This study set out to answer the practical question of whether or not the addition of pill and injectable re-supply would affect the quality of services provided by binomes in Rwanda. Results, based not only on the documented volume of work, but by CHW and client perceptions as well, strongly suggested that they would not adversely affect service quality or the relationships between CHWs and clients.

Declarations

Acknowledgements

This work was made possible through the financial assistance of USAID under the terms of Cooperative Agreement GPO-A-00- 08-00001-00, the Program Research for Strengthening Services (PROGRESS) project.

Synopsis: This study of community health workers in Rwanda demonstrated that the addition of hormonal contraceptive resupply to existing tasks did not affect the manageability of their workload, satisfaction or motivation.

Open AccessThis article is distributed under the terms of the Creative Commons Attribution 4.0 International License (http://creativecommons.org/licenses/by/4.0/), which permits unrestricted use, distribution, and reproduction in any medium, provided you give appropriate credit to the original author(s) and the source, provide a link to the Creative Commons license, and indicate if changes were made. The Creative Commons Public Domain Dedication waiver (http://creativecommons.org/publicdomain/zero/1.0/) applies to the data made available in this article, unless otherwise stated.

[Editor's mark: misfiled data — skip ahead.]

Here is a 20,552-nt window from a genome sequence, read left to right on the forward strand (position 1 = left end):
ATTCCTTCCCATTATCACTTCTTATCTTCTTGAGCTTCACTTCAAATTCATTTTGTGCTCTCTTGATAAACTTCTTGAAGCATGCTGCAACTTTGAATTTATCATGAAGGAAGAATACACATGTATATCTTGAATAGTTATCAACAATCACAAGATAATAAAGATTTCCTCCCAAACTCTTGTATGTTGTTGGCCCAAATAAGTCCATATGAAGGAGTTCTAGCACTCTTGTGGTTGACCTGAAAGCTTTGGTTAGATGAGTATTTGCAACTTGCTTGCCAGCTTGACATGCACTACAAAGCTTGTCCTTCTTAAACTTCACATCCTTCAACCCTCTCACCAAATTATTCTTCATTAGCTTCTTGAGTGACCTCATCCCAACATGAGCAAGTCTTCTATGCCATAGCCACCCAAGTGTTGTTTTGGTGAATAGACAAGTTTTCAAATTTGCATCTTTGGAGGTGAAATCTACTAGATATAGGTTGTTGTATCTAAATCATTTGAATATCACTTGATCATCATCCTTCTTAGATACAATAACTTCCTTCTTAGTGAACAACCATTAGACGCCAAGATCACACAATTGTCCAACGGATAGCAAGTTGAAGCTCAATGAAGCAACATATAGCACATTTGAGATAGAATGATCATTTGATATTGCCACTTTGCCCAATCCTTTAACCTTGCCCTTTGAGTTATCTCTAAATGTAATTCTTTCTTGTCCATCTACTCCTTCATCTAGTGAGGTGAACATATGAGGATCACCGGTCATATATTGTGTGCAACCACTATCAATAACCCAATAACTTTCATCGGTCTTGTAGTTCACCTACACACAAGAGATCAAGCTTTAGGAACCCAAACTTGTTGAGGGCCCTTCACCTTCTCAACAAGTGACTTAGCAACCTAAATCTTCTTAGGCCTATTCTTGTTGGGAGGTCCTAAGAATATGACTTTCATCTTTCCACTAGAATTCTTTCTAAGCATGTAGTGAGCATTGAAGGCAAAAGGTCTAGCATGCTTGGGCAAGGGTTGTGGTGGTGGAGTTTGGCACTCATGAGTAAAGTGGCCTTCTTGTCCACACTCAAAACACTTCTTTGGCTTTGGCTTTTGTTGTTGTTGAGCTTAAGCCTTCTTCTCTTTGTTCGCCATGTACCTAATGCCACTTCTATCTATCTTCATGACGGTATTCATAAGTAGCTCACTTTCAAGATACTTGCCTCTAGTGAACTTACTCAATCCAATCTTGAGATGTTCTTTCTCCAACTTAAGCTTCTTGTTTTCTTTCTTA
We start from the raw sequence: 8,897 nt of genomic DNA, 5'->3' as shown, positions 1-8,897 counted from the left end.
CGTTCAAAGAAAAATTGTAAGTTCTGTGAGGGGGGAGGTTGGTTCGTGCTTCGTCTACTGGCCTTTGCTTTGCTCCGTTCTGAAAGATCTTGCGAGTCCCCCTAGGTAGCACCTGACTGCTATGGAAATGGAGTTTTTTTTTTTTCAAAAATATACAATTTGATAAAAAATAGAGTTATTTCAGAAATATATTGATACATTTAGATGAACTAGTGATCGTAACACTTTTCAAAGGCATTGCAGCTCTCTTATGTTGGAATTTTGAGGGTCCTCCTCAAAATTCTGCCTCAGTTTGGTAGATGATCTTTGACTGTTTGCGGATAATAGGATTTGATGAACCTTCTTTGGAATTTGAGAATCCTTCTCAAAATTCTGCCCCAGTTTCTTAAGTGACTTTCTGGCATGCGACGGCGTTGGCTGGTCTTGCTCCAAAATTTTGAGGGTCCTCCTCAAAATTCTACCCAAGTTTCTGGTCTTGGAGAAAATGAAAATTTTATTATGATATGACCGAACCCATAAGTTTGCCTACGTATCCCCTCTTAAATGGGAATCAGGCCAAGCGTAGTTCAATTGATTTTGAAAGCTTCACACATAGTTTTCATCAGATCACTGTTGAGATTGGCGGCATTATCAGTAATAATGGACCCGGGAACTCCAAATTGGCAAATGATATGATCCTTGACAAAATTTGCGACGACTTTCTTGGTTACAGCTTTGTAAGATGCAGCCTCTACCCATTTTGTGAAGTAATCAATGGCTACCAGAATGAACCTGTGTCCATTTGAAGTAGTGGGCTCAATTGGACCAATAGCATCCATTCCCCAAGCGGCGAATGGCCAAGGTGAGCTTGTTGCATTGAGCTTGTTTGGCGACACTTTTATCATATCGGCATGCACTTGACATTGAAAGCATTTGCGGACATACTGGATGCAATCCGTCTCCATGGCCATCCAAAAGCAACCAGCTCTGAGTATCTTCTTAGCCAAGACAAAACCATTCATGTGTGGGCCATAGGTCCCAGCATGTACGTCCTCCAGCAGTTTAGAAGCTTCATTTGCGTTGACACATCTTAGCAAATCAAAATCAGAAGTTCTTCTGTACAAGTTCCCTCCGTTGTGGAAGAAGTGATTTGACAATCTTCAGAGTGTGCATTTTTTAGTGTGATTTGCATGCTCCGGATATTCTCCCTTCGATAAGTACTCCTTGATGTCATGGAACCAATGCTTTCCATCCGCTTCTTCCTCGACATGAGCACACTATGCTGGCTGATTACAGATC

Authors’ Affiliations

(1)
Health Services Research
(2)
Division of Community Health, Ministry of Health
(3)
Research in Social, Behavior and Health, Ltd.
(4)
School of Media and Journalism, University of North Carolina
(5)
IntraHealth International

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Copyright

© Chin-Quee et al. 2016